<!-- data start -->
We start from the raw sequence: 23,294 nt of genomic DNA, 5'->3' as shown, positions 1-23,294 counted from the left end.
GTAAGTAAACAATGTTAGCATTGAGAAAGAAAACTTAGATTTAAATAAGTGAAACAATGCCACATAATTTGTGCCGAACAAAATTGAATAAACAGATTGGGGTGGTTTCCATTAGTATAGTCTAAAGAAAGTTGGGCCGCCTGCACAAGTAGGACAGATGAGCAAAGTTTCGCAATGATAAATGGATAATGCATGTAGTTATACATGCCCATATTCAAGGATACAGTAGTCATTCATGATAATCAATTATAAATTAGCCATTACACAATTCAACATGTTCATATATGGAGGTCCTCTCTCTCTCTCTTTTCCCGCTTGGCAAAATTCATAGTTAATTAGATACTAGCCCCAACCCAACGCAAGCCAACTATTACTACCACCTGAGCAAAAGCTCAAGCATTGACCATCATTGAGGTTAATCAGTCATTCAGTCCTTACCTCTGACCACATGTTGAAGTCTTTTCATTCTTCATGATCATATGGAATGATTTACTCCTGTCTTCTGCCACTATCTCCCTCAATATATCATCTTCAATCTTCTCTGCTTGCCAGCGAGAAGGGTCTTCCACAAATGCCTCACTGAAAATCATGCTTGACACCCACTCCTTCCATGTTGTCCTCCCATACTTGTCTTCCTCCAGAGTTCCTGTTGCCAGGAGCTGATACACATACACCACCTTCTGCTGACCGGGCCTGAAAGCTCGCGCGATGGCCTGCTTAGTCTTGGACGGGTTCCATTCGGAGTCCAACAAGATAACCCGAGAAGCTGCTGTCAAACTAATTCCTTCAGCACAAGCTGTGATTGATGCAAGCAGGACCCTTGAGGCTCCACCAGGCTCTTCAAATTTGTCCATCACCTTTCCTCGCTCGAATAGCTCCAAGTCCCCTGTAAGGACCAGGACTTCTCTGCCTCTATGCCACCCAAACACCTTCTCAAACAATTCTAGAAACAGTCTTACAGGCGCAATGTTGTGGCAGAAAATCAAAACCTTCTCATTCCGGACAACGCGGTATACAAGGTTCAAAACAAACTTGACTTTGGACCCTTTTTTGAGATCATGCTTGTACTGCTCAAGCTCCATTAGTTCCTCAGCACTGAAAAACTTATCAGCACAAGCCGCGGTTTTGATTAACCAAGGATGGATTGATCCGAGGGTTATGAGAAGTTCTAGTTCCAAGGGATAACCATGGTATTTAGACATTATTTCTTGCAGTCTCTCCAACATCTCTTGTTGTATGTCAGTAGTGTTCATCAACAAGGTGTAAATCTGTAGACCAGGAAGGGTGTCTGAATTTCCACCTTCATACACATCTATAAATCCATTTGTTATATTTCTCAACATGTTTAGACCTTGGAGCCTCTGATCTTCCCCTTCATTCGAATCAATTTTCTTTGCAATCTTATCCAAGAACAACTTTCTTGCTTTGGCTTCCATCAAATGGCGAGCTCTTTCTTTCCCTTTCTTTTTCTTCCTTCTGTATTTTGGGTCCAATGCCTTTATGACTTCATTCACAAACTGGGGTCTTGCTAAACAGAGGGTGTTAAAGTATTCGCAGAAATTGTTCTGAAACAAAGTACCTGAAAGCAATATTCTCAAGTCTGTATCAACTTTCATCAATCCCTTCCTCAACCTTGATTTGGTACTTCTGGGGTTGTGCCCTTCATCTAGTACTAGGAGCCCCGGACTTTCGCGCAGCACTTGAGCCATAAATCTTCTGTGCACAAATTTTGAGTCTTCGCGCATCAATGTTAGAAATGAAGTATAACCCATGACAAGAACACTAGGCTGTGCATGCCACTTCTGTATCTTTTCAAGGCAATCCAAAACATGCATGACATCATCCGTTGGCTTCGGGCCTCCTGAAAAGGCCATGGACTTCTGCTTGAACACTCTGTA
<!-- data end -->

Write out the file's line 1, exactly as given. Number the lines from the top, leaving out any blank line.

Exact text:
We start from the raw sequence: 23,294 nt of genomic DNA, 5'->3' as shown, positions 1-23,294 counted from the left end.